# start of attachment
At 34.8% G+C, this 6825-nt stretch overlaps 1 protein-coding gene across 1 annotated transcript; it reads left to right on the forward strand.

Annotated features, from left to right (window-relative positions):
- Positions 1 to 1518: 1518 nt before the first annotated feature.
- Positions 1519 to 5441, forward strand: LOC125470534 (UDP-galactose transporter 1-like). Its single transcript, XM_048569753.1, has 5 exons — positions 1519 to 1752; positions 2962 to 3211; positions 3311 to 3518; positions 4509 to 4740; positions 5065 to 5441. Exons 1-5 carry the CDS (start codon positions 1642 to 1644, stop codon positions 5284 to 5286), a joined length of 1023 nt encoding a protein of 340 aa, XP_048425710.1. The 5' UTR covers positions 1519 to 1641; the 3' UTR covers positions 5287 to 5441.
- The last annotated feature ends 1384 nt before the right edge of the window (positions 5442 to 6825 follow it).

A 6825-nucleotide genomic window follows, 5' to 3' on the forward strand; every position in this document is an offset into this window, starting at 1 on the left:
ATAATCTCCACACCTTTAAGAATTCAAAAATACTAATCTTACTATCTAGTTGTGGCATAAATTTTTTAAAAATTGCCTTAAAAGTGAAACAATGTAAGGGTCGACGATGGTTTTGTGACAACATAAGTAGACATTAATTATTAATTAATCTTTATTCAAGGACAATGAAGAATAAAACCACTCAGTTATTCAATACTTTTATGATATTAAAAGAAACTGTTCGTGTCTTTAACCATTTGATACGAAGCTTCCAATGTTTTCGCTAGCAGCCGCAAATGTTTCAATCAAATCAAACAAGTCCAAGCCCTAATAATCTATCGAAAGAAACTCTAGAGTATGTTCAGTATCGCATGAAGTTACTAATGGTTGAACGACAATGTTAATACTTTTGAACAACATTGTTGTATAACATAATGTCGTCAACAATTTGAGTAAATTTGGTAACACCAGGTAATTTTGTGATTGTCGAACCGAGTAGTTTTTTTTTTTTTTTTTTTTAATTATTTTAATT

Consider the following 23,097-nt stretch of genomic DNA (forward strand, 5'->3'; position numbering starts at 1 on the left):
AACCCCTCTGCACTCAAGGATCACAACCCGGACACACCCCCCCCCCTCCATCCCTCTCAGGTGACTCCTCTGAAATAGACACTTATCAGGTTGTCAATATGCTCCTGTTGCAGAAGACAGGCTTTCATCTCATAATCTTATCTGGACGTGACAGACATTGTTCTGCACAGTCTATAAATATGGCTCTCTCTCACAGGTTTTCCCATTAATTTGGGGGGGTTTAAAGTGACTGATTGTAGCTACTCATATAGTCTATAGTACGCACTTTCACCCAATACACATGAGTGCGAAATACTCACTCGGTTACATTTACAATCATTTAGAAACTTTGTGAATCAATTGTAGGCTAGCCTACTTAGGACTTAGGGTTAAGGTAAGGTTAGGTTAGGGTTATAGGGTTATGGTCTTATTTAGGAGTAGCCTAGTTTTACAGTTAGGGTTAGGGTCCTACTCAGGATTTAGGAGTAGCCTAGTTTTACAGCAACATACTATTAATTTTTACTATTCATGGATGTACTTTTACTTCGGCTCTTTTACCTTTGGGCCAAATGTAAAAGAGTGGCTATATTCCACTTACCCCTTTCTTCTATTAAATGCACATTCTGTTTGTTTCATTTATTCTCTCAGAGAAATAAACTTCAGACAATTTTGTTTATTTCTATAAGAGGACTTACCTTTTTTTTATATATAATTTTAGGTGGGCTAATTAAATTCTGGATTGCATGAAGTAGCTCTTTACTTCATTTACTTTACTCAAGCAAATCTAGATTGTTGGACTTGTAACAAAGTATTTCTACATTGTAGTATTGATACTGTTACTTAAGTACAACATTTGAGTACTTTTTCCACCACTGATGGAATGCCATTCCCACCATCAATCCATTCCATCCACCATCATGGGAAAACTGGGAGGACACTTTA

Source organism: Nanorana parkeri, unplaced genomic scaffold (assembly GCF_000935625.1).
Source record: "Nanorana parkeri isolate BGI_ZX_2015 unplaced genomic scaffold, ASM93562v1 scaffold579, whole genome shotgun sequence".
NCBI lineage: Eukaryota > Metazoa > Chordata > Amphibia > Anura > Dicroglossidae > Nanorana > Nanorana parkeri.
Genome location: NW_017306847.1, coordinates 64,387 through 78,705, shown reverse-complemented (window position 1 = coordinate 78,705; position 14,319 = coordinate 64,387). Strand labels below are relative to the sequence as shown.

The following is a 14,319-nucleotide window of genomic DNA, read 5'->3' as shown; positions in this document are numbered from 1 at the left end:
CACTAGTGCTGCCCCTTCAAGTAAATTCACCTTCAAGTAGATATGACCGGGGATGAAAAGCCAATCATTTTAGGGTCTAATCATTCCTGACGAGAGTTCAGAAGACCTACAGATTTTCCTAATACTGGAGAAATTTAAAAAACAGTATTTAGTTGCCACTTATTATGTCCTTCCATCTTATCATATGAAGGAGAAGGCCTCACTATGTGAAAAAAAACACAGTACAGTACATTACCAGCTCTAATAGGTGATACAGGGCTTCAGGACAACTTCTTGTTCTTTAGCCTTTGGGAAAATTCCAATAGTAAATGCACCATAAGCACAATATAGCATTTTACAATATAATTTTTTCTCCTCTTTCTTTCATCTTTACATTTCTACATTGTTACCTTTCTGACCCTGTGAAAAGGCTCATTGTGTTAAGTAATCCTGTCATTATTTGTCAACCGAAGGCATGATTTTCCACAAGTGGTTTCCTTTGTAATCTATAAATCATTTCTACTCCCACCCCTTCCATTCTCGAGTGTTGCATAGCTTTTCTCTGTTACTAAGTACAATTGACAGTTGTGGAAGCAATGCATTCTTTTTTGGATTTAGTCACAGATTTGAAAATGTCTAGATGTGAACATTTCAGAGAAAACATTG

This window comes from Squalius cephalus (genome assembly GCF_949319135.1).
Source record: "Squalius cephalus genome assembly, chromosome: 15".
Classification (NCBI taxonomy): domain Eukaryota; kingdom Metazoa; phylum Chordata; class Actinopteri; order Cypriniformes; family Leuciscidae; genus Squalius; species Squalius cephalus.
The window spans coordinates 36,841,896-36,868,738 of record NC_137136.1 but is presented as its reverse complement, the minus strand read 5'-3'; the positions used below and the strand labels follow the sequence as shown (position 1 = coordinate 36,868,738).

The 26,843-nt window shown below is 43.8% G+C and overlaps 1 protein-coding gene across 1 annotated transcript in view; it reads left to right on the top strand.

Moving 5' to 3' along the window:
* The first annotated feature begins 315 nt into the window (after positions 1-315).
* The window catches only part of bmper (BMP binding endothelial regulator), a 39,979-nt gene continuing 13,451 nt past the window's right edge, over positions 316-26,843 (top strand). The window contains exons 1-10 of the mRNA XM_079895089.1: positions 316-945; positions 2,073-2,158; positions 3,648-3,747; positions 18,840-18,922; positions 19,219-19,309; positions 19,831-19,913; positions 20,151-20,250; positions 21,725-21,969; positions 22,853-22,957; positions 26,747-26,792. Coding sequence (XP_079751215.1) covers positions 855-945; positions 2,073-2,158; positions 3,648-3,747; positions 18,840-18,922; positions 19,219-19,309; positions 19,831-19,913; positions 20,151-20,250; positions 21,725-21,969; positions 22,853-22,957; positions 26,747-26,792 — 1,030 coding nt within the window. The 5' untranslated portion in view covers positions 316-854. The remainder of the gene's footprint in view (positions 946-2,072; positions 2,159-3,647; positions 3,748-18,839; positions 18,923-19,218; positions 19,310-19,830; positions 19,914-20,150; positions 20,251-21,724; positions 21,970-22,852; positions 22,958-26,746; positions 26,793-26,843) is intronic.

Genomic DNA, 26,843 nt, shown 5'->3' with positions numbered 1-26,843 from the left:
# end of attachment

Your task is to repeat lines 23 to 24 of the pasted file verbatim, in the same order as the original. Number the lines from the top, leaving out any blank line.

* The window catches only part of bmper (BMP binding endothelial regulator), a 39,979-nt gene continuing 13,451 nt past the window's right edge, over positions 316-26,843 (top strand). The window contains exons 1-10 of the mRNA XM_079895089.1: positions 316-945; positions 2,073-2,158; positions 3,648-3,747; positions 18,840-18,922; positions 19,219-19,309; positions 19,831-19,913; positions 20,151-20,250; positions 21,725-21,969; positions 22,853-22,957; positions 26,747-26,792. Coding sequence (XP_079751215.1) covers positions 855-945; positions 2,073-2,158; positions 3,648-3,747; positions 18,840-18,922; positions 19,219-19,309; positions 19,831-19,913; positions 20,151-20,250; positions 21,725-21,969; positions 22,853-22,957; positions 26,747-26,792 — 1,030 coding nt within the window. The 5' untranslated portion in view covers positions 316-854. The remainder of the gene's footprint in view (positions 946-2,072; positions 2,159-3,647; positions 3,748-18,839; positions 18,923-19,218; positions 19,310-19,830; positions 19,914-20,150; positions 20,251-21,724; positions 21,970-22,852; positions 22,958-26,746; positions 26,793-26,843) is intronic.

Genomic DNA, 26,843 nt, shown 5'->3' with positions numbered 1-26,843 from the left: